Understanding Episodes of Decompensation, Mental Illness & Social Security Disability Benefits

As we continue our discussion of mental illness and Social Security disability benefits, it has probably become clear that getting a mental health disability claim approved comes with slightly different requirements that getting a physical disability claim approved. When applying for disability benefits for a mental illness such as schizophrenia, autism, anxiety, depression, or bipolar disorder, you may have to prove something called “episodes of decompensation.”  

What are episodes of decompensation?

Episodes of decompensation are simply times in which your mental health issue is not in control despite your efforts to treat it. According to the Social Security Administration (SSA), an episode of decompensation takes place when your regular symptoms become worse, when you lose your ability to deal with life changes and stress, and when you lose function when it comes to everyday activities and responsibilities.

These episodes have a number of causes, ranging from increases in stress, changes in lifestyle, changes in medication, or progression of the disease.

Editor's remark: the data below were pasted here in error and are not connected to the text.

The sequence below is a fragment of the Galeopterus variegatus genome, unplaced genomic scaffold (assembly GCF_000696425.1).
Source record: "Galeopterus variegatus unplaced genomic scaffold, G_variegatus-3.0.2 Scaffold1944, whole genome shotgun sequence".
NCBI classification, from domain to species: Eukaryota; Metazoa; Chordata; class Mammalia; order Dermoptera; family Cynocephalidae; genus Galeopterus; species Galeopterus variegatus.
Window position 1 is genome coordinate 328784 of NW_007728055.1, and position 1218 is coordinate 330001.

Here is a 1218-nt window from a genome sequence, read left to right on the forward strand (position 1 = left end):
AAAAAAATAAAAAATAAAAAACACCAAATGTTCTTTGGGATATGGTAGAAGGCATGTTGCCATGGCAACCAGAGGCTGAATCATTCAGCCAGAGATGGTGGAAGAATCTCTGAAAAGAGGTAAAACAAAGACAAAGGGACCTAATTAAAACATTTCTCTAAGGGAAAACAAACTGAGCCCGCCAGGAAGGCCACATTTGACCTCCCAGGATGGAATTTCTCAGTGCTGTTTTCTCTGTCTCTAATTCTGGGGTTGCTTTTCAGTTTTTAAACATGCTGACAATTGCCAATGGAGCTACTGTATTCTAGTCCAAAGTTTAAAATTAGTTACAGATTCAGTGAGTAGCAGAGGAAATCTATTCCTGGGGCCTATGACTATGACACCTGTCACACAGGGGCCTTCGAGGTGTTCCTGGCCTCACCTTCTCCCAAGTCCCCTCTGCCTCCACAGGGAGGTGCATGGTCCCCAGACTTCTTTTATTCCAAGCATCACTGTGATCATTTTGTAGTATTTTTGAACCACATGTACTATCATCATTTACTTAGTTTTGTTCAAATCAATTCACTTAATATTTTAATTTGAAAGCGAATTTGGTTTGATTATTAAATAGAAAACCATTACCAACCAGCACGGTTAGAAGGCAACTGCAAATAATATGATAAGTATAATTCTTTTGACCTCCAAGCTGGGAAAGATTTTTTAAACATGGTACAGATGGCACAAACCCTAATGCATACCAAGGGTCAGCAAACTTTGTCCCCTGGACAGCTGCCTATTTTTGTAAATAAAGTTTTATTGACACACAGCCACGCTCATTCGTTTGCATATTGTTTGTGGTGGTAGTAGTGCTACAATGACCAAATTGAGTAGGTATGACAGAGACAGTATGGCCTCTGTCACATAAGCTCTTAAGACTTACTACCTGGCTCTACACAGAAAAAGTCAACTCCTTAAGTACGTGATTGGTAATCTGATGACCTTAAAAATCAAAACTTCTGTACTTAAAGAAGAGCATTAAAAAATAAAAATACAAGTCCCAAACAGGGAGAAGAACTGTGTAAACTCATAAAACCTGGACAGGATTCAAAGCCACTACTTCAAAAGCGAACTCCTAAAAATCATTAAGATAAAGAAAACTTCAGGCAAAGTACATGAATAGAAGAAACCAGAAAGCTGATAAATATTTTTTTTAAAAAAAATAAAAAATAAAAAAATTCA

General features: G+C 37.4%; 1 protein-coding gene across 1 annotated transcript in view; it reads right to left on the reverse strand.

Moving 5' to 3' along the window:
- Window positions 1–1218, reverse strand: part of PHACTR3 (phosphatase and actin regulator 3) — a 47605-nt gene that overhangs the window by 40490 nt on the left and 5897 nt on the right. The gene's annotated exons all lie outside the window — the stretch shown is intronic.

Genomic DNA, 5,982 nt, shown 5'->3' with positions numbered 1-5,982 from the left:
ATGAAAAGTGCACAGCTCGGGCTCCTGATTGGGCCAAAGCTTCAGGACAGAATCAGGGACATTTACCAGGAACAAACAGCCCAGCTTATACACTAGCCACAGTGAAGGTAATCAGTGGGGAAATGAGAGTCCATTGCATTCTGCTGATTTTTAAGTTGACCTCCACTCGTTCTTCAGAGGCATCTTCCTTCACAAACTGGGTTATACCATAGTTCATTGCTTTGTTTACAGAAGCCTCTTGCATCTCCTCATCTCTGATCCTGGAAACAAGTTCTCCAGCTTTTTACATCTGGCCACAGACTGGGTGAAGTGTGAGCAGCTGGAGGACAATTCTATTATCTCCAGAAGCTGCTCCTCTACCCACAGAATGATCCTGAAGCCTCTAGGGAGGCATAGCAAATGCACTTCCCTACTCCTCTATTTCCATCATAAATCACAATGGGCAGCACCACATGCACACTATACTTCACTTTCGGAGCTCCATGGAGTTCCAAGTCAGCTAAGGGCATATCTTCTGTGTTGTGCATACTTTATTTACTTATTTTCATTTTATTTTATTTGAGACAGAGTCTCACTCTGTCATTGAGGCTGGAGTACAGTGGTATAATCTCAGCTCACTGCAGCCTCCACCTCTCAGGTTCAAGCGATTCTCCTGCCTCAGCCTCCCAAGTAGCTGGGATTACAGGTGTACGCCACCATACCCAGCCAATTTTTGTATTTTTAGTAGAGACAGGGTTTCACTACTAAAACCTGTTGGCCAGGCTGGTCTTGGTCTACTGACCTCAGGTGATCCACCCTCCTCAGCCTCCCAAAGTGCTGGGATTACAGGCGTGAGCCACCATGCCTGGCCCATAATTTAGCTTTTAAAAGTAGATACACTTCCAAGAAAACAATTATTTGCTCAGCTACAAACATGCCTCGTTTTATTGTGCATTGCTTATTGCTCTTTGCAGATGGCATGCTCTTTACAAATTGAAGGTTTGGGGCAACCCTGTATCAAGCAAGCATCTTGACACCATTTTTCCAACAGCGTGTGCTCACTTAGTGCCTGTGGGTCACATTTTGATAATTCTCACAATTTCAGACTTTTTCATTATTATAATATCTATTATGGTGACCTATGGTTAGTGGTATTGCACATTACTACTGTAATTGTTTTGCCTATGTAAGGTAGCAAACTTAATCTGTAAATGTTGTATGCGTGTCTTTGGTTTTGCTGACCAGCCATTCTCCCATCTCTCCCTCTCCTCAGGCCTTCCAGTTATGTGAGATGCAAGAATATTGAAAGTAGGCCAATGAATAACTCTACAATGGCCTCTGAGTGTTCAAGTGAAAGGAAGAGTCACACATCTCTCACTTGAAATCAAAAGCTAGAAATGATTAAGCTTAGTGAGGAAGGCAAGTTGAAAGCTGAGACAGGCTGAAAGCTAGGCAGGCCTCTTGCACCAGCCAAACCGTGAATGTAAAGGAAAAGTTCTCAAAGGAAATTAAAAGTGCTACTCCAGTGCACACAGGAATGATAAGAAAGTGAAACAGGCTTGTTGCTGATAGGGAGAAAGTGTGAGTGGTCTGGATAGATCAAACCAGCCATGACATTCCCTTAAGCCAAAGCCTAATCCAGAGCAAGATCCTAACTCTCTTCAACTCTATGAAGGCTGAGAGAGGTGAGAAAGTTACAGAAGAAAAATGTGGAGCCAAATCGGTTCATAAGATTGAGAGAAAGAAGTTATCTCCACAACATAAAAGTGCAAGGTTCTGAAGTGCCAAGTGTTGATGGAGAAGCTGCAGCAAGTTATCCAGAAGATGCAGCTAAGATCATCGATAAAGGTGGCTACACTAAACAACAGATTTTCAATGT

How can I prove episodes of decompenstion?

It is not enough to talk about how episodes of decompensation have affected you during your interview – you need to document your episodes and provide medical evidence that they have occurred. Luckily, those who struggle with mental illness will often have this evidence on hand in the form of doctors’ visits during these difficult times, changes in therapy, or changes in medication.

The SSA wants you to prove these episodes as part of proving that your mental illness is too severe for you to continue working. If you have multiple episodes of decompensation, they see that you are not stable enough to hold a job. Generally, the SSA looks for at least three episodes of decompensation per year, with each episode lasting at least two weeks.

Dallas Social Security disability attorneys

It can be difficult to prove a mental illness is too severe for you to continue working – especially if you are unfamiliar with the guidelines and rules set forth by the Social Security Administration. At Morgan & Weisbrod, our Texas disability attorneys can help you better understand your case and collect the evidence you need to prove that your mental health prevents you from continuing your career. To learn more, call us today at 800-800-6353.

Carl M. Weisbrod
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Managing Partner of Morgan & Weisbrod, Board Certified in Social Security Disability Law